The U.S. House of Representatives has passed a $662-billion defense bill that contains a provision regarding the handling of certain terror suspects.
By a margin of 283 to 136, lawmakers Wednesday approved the measure after the White House dropped a veto threat over the provision. The bill is expected to pass the Senate and then go to President Barack Obama for his signature. Lawmakers had said revisions were made to the detainee provision in an effort to avoid the threatened veto.
The bill authorizes funding for the Defense Department and national security programs of the Energy Department. It also provides money for military personnel, weapons systems as well as operations in Iraq and Afghanistan for the fiscal year that began October 1.
The measure requires military detention, subject to a presidential waiver, for foreign al-Qaida terrorists who are captured when plotting to attack the United States. A change to the detainee provision exempts U.S. citizens, but it does not guarantee suspected terrorists, even U.S. citizens, a trial, and leaves open the possibility of indefinite detention.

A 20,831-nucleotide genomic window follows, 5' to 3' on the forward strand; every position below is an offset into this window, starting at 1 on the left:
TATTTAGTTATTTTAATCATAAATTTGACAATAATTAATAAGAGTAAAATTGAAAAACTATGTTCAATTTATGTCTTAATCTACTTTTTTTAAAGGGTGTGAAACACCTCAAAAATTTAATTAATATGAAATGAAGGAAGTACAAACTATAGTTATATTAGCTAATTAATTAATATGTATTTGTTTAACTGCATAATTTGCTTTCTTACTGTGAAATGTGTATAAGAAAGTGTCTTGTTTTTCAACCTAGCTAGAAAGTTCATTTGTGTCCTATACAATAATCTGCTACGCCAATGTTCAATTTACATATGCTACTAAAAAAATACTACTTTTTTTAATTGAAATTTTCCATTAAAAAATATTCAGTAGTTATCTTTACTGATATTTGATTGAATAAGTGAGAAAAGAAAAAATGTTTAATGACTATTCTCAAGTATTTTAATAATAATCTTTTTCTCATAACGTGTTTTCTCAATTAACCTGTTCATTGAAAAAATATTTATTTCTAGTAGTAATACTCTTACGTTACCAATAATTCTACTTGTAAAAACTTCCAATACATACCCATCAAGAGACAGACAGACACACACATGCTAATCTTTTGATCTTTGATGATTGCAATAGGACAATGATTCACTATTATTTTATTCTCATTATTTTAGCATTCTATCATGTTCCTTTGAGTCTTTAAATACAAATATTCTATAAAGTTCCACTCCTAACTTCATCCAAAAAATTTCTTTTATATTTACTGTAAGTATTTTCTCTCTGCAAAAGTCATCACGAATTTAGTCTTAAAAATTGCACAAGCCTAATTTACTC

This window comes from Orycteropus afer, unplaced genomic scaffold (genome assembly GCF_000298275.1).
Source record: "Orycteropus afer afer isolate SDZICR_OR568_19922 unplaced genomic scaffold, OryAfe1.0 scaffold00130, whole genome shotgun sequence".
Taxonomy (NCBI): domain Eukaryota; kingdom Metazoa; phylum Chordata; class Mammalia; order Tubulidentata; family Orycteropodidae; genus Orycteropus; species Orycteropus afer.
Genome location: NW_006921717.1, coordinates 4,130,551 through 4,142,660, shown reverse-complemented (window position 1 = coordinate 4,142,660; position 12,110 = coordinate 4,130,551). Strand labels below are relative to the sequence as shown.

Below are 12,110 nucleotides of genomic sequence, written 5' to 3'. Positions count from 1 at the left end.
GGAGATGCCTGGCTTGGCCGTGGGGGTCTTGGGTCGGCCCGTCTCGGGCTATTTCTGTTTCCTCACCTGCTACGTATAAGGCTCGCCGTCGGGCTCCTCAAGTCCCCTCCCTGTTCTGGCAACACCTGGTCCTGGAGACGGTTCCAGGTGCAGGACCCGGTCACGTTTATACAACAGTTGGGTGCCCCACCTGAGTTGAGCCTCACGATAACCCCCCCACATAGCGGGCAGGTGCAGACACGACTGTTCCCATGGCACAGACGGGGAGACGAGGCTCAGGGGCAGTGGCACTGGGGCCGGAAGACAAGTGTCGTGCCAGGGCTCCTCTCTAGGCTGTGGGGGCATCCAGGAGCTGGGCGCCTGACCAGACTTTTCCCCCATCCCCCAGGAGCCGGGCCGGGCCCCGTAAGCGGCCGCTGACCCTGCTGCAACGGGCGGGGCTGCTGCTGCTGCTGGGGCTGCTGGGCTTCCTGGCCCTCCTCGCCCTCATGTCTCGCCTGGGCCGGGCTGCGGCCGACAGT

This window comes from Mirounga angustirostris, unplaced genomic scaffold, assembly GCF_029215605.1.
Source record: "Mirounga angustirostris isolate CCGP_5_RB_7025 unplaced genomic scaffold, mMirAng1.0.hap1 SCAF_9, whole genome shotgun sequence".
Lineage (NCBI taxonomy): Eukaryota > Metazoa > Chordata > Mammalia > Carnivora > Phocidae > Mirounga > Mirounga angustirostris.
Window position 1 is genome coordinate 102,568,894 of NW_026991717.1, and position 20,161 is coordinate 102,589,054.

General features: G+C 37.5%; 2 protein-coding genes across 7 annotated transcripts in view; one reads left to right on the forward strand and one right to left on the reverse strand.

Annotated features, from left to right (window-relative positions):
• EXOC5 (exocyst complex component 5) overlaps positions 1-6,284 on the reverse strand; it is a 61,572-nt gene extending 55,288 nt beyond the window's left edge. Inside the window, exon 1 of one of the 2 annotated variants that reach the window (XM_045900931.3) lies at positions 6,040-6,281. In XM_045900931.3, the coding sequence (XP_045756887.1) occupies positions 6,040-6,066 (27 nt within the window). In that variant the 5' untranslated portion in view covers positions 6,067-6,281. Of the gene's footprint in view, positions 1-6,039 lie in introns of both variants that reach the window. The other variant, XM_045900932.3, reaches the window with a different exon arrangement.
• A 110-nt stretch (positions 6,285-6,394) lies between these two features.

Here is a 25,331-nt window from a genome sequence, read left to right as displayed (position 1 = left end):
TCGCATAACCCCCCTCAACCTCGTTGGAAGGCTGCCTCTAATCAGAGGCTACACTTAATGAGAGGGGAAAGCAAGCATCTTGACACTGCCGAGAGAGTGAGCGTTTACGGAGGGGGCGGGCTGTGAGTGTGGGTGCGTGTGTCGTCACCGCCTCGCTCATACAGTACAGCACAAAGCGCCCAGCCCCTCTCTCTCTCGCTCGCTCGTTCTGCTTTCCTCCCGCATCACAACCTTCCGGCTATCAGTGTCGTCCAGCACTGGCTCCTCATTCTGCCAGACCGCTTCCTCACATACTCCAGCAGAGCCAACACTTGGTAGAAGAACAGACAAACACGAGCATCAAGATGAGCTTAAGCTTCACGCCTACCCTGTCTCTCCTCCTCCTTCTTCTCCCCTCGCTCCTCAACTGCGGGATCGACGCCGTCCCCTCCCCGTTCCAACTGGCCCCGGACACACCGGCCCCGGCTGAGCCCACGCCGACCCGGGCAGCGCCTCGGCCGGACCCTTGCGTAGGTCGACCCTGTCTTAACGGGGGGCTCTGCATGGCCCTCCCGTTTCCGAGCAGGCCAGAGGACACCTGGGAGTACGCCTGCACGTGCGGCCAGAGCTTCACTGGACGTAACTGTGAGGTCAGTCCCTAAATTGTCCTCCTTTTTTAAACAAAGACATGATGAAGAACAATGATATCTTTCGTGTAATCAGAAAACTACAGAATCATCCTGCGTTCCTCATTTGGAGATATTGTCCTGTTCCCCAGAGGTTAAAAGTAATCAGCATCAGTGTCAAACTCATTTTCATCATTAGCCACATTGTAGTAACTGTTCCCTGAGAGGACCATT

The legislation would place a freeze on some aid to Pakistan until Islamabad gives assurances that it is helping fight the spread of homemade bombs, known as improvised explosive devises, or IEDs. The measure also expands sanctions in Iran.
Separately, the bill prohibits the transfer or release of Guantanamo detainees to or within the United States and prohibits the use of funds to house Guantanamo detainees in the U.S.
The White House had previously warned of a veto for any bill that challenges or constrains the president’s authority to collect intelligence, incapacitate terrorists and protect the nation. The Obama administration argues that the military, law enforcement officials and intelligence agents need flexibility to act on a case-by-case basis in dealing with terror suspects.